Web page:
Levelling the playing field

Joffa chatted with locals like Beau Chase from Morwell about the benefits of playing football as part of a Reclink league. photographs hayley mills
Joffa chatted with locals like Beau Chase from Morwell about the benefits of playing football as part of a Reclink league. photographs hayley mills

He is without doubt the most recognisable footy fan in the country but last week Jeff 'Joffa' Corfe, the face of Collingwood, donned his famous gold jacket in Morwell to barrack for a cause of a different kind.

Joffa visited the Latrobe Valley in his capacity as an ambassador for Reclink Australia which provides sport and art programs to disadvantaged Australians in a bid to drum up support for a new football league in Gippsland designed specifically for people experiencing social disadvantage.

Reclink Australia has 25 teams playing across three leagues in Victoria and staff at the organisation believe Gippsland is the perfect place for a fourth league.

Joffa's own experience with homelessness and disadvantage is well-documented and his story is an exemplar of the capacity for football to act as a leveller and tool for social inclusion.

"If it wasn't for footy I probably wouldn't be here today," he said.

"I was homeless and on the streets of Melbourne when I was 14 and the only thing that kept me out of trouble was the fact I didn't want to miss a single game at Victoria Park.

"So I'd go down there every single weekend to watch Collingwood play and the people down there knew of my situation, so they'd look after me and get me something to eat and drink, but those people and that football community became my family."

Joffa said community football leagues targeted at the disadvantaged such as those operated by Reclink could also help players find a purpose.

"A lot of these people, they don't have jobs, they don't have anything to do when they're at home and that's a recipe for disaster," he said.

"Some of them don't have homes, they're suffering mental health issues ... and playing footy each week is something to keep them busy. It's a social activity where they can forget about whatever else is going on in their lives at the time.

"It's not our job to judge these people. Everyone has their own story to tell and everyone is going through something but it's up to us to make the unincluded in society feel included again."

Reclink Australia founder and national development Peter Cullen said the aim of the football leagues was to break down barriers between those experiencing disadvantage and broader society.

"A lot of people, when there's high unemployment, can become isolated and this sort of aids in assisting to break that isolation down," Cullen said.

Reclink hopes to get a football league for the disadvantaged up and running in Gippsland.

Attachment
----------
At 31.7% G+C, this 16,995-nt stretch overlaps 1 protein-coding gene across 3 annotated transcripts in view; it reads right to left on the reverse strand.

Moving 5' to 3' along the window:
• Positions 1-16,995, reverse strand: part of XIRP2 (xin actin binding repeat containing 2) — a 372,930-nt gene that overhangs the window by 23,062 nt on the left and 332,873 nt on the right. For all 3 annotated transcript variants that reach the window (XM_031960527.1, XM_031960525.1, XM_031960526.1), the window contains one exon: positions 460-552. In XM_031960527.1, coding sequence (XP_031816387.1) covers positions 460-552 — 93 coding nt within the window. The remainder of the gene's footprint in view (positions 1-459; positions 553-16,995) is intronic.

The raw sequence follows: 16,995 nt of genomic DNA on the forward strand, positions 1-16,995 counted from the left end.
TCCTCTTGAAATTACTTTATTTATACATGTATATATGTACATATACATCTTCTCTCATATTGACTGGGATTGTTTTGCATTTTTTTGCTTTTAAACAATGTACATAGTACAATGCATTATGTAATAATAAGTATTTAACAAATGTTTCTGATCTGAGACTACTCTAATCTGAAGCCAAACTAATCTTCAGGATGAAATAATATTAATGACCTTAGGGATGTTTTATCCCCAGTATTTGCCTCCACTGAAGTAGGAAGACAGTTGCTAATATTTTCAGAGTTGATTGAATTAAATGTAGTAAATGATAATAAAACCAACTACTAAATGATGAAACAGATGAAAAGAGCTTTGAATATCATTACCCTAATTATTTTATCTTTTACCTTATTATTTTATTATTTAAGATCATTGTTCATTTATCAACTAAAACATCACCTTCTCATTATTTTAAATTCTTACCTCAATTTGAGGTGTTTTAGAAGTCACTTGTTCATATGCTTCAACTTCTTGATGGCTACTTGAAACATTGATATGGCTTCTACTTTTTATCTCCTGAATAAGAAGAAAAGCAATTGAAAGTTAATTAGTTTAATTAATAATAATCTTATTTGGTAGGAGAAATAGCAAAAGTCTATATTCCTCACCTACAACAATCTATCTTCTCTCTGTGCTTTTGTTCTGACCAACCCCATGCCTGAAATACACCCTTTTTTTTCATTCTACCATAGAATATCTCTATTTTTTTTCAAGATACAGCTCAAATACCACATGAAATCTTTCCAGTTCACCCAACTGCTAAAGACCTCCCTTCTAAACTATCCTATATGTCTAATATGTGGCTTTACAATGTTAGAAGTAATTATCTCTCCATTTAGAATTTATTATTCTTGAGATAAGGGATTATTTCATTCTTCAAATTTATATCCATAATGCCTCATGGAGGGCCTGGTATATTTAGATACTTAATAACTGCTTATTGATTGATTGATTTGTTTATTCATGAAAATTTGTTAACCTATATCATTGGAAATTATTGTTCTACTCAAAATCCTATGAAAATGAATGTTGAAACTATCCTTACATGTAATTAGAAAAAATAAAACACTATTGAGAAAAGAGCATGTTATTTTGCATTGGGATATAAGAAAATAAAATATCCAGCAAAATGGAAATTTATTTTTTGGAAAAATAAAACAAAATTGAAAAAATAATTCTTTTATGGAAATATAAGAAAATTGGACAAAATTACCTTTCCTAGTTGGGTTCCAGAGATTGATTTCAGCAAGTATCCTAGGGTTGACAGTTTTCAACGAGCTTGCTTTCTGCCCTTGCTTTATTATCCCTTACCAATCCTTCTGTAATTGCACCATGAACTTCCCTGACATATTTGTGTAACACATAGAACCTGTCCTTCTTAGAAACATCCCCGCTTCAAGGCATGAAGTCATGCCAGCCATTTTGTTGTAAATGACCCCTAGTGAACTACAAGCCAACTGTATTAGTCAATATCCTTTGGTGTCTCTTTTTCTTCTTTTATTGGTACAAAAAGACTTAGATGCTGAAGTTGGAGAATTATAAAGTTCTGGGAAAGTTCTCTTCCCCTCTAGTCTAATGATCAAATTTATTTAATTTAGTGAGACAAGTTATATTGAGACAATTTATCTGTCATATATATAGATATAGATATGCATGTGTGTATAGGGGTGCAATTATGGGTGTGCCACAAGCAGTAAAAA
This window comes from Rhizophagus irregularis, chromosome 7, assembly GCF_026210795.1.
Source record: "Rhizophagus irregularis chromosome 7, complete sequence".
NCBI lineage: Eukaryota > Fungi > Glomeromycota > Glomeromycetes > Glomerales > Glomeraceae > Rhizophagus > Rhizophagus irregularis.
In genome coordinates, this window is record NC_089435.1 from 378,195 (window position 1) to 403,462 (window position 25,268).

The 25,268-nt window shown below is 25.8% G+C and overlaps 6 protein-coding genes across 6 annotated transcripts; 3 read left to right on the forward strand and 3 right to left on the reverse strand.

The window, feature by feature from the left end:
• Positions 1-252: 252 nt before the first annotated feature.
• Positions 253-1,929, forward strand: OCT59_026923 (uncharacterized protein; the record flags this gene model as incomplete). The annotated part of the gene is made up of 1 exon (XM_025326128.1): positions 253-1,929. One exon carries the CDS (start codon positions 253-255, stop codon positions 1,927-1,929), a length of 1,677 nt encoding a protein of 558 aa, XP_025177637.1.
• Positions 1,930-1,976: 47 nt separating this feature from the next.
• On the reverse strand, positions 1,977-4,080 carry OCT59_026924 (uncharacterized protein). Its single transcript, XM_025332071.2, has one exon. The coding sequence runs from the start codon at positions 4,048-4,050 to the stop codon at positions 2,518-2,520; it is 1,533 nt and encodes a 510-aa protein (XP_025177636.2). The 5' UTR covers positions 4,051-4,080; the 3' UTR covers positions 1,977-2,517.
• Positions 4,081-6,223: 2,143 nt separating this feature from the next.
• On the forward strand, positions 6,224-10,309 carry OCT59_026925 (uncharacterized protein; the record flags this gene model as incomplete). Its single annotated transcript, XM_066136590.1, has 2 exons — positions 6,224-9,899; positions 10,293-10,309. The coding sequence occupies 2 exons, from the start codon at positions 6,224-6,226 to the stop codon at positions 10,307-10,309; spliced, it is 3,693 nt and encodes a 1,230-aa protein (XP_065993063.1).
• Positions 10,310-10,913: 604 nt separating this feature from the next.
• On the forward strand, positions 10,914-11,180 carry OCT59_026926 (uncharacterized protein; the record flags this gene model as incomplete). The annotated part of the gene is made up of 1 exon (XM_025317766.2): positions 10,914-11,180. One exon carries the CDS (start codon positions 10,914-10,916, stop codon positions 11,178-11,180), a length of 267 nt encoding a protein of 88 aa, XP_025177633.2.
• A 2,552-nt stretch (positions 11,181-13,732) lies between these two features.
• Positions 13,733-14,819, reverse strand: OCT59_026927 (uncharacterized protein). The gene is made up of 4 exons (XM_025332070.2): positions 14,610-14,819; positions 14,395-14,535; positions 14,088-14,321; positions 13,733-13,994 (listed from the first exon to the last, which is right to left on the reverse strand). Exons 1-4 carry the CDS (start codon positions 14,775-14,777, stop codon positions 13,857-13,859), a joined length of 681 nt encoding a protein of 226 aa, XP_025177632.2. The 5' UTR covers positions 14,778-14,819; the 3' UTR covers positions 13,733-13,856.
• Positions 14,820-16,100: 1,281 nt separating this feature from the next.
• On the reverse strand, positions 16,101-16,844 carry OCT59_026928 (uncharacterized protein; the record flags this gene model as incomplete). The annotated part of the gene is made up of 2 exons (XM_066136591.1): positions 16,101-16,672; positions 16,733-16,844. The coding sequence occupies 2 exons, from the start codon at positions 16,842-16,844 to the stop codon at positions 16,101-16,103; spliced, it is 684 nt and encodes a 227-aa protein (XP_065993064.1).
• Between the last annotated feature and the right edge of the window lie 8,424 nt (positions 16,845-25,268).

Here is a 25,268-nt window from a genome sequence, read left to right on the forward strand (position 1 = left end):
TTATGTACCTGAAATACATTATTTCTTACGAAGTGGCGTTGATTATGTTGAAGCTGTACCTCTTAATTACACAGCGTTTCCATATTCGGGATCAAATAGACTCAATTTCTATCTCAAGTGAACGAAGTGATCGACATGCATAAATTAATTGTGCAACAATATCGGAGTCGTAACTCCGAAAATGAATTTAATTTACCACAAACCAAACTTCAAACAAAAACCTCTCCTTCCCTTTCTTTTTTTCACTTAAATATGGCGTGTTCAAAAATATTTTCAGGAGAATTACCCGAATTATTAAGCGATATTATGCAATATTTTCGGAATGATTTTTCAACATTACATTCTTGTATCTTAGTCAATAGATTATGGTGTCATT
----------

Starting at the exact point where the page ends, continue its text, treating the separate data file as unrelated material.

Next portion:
Reclink hopes to get a football league for the disadvantaged up and running in Gippsland.

"We've had teams where most of the players had some sort of addiction and, for them, they would say playing footy was like a clean rush, it was real.

"When you've got something like that to look forward to midweek it has a huge impact on physical and mental health."

Reclink also provides wrap around support for participants with regular visits from guest speakers in the employment and health sectors designed to complement the social activity.

"It's just very powerful to be involved. To feel your body working, to meet with people, to be a part of a team on a regular basis provides immediate emotional rewards for people," Cullen said.

"We believe Morwell and other towns in Gippsland would really benefit from getting involved with something like this."

Reclink Latrobe Valley coordinator Peter Linton has been involved in sport in the Latrobe Valley for the last 50 years and will oversee the development and implementation of the local Gippsland Reclink league.

"[It's] the most rewarding thing I've ever been involved with," Linton said.

"I'll have footy boots, jumpers, shorts and everything - all they need to do is rock up and we think the impact this will have on the local community is huge."

Reclink is open to people of all genders, ages, cultural groups, and abilities who have experienced or are experiencing disadvantage.

Individuals, welfare agencies, local businesses and community groups are also invited to join a team or form their own to be part of the Gippsland Reclink league.

Free games of AFL 9's will be held for people aged 16 years and over every Wednesday from noon-1.30pm at the Morwell East Football Ground on Vary Street, Morwell.

There will also be a free barbecue every week.

For more information, phone Peter Linton on 0409 011 198.

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